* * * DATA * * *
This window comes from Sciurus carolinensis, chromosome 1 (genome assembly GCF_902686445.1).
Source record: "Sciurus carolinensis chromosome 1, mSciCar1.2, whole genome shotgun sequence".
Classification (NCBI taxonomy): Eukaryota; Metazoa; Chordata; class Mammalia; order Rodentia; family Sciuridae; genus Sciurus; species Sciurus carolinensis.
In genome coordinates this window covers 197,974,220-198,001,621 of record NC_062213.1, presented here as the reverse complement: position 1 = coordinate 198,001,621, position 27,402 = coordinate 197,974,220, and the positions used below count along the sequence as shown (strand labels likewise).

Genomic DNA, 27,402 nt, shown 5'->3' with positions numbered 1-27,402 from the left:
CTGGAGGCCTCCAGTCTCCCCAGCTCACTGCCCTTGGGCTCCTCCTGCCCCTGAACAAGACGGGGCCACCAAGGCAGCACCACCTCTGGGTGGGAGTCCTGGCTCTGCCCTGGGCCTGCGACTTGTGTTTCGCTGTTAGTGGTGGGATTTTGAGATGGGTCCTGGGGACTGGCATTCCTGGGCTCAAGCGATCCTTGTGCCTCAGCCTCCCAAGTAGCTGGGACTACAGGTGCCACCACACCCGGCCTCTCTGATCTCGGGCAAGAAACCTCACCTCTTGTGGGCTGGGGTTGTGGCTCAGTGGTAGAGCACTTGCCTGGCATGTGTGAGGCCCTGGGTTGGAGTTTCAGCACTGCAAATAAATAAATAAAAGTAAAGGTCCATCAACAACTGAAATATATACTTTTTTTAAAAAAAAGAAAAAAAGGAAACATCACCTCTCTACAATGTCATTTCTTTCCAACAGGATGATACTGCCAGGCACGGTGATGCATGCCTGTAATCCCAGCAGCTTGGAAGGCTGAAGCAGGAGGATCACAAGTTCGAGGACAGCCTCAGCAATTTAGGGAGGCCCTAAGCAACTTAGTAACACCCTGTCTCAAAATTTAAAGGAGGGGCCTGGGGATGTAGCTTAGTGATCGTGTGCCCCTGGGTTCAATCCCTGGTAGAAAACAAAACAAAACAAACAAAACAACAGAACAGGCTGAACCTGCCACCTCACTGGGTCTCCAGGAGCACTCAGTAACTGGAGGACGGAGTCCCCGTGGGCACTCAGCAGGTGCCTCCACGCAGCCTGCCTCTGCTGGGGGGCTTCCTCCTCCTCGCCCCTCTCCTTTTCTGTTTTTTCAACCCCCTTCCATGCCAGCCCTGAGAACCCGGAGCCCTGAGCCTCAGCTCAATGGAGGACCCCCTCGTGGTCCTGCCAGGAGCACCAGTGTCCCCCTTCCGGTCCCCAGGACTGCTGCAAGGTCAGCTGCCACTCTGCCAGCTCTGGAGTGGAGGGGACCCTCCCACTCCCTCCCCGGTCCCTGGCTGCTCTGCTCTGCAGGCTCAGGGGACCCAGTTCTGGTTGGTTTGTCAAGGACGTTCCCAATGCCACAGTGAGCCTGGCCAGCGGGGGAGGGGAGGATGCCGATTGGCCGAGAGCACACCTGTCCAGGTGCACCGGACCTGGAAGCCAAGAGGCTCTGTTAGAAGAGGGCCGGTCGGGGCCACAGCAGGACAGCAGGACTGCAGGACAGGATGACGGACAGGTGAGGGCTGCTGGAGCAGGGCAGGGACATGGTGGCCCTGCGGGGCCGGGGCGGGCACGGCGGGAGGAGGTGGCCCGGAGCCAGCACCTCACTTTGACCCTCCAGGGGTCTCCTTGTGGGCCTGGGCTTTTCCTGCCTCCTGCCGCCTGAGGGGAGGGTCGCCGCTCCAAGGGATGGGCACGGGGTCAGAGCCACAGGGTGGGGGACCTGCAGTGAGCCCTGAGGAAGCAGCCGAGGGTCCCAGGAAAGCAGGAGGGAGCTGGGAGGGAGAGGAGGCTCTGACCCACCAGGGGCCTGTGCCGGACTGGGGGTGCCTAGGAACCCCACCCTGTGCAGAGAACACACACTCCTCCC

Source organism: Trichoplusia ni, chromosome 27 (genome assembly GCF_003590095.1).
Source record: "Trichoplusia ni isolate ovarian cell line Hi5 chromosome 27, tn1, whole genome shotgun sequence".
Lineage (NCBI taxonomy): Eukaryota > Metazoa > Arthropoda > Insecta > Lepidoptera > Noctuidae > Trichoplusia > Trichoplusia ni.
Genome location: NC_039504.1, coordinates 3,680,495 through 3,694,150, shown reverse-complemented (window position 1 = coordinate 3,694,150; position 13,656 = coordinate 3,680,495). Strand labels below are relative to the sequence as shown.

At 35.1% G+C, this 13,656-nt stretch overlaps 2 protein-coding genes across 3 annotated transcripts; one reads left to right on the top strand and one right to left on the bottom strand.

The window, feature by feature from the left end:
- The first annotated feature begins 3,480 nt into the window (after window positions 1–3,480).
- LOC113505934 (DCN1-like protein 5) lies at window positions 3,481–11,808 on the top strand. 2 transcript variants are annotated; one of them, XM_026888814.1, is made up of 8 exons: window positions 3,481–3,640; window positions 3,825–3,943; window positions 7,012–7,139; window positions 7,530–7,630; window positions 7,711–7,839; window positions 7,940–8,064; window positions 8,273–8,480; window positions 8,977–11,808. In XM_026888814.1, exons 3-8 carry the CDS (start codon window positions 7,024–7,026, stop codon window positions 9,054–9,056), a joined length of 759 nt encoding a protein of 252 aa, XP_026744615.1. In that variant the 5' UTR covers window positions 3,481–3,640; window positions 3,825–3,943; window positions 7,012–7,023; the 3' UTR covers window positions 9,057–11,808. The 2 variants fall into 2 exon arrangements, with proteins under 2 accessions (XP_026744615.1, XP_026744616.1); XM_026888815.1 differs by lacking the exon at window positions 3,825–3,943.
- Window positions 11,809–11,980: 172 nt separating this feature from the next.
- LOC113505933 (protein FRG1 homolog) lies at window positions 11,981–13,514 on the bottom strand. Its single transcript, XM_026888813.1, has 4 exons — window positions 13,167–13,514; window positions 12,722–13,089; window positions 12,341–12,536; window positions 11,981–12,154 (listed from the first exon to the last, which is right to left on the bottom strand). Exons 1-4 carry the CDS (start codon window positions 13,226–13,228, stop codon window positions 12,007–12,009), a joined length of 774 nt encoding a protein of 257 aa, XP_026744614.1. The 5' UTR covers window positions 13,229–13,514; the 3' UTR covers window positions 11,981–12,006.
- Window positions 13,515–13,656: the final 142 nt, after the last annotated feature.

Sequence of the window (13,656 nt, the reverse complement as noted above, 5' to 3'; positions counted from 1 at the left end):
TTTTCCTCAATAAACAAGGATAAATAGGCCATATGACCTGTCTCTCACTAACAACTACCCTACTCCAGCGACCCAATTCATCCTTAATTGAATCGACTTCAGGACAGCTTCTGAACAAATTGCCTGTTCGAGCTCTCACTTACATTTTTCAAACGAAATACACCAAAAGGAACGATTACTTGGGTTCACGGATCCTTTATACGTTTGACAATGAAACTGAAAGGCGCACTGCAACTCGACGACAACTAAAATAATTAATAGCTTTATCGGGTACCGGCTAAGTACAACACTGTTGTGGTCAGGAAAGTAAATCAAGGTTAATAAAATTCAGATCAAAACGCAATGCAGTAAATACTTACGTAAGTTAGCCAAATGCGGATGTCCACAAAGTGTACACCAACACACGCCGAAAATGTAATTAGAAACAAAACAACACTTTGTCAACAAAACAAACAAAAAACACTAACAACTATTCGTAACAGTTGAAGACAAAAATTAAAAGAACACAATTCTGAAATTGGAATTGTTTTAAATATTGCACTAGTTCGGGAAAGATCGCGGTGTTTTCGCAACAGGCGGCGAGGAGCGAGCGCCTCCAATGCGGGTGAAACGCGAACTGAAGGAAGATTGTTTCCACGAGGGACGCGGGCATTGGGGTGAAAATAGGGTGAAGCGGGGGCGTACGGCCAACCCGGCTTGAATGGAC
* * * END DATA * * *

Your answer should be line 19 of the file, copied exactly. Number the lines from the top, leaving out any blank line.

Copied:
TTTTCCTCAATAAACAAGGATAAATAGGCCATATGACCTGTCTCTCACTAACAACTACCCTACTCCAGCGACCCAATTCATCCTTAATTGAATCGACTTCAGGACAGCTTCTGAACAAATTGCCTGTTCGAGCTCTCACTTACATTTTTCAAACGAAATACACCAAAAGGAACGATTACTTGGGTTCACGGATCCTTTATACGTTTGACAATGAAACTGAAAGGCGCACTGCAACTCGACGACAACTAAAATAATTAATAGCTTTATCGGGTACCGGCTAAGTACAACACTGTTGTGGTCAGGAAAGTAAATCAAGGTTAATAAAATTCAGATCAAAACGCAATGCAGTAAATACTTACGTAAGTTAGCCAAATGCGGATGTCCACAAAGTGTACACCAACACACGCCGAAAATGTAATTAGAAACAAAACAACACTTTGTCAACAAAACAAACAAAAAACACTAACAACTATTCGTAACAGTTGAAGACAAAAATTAAAAGAACACAATTCTGAAATTGGAATTGTTTTAAATATTGCACTAGTTCGGGAAAGATCGCGGTGTTTTCGCAACAGGCGGCGAGGAGCGAGCGCCTCCAATGCGGGTGAAACGCGAACTGAAGGAAGATTGTTTCCACGAGGGACGCGGGCATTGGGGTGAAAATAGGGTGAAGCGGGGGCGTACGGCCAACCCGGCTTGAATGGAC